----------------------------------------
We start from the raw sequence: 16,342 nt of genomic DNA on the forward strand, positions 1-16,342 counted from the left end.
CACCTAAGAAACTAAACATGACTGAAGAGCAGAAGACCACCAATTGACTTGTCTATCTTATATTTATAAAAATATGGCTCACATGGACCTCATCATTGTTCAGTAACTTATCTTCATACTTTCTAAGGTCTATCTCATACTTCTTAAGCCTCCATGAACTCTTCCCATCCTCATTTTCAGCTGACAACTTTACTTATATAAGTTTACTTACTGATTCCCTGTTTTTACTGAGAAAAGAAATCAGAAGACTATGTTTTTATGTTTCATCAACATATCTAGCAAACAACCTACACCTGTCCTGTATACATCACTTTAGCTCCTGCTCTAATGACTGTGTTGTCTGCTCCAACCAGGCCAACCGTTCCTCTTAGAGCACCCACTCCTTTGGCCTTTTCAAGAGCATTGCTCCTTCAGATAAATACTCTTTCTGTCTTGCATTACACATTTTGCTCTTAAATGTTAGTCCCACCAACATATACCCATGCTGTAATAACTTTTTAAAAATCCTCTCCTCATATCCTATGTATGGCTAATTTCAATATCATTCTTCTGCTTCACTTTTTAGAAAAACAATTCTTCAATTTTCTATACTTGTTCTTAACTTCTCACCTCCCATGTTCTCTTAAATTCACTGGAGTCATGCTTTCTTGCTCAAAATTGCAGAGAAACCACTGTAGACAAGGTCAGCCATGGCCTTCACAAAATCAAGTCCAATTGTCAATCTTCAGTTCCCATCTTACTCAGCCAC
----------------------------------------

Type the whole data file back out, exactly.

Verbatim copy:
We start from the raw sequence: 16,342 nt of genomic DNA on the forward strand, positions 1-16,342 counted from the left end.
CACCTAAGAAACTAAACATGACTGAAGAGCAGAAGACCACCAATTGACTTGTCTATCTTATATTTATAAAAATATGGCTCACATGGACCTCATCATTGTTCAGTAACTTATCTTCATACTTTCTAAGGTCTATCTCATACTTCTTAAGCCTCCATGAACTCTTCCCATCCTCATTTTCAGCTGACAACTTTACTTATATAAGTTTACTTACTGATTCCCTGTTTTTACTGAGAAAAGAAATCAGAAGACTATGTTTTTATGTTTCATCAACATATCTAGCAAACAACCTACACCTGTCCTGTATACATCACTTTAGCTCCTGCTCTAATGACTGTGTTGTCTGCTCCAACCAGGCCAACCGTTCCTCTTAGAGCACCCACTCCTTTGGCCTTTTCAAGAGCATTGCTCCTTCAGATAAATACTCTTTCTGTCTTGCATTACACATTTTGCTCTTAAATGTTAGTCCCACCAACATATACCCATGCTGTAATAACTTTTTAAAAATCCTCTCCTCATATCCTATGTATGGCTAATTTCAATATCATTCTTCTGCTTCACTTTTTAGAAAAACAATTCTTCAATTTTCTATACTTGTTCTTAACTTCTCACCTCCCATGTTCTCTTAAATTCACTGGAGTCATGCTTTCTTGCTCAAAATTGCAGAGAAACCACTGTAGACAAGGTCAGCCATGGCCTTCACAAAATCAAGTCCAATTGTCAATCTTCAGTTCCCATCTTACTCAGCCAC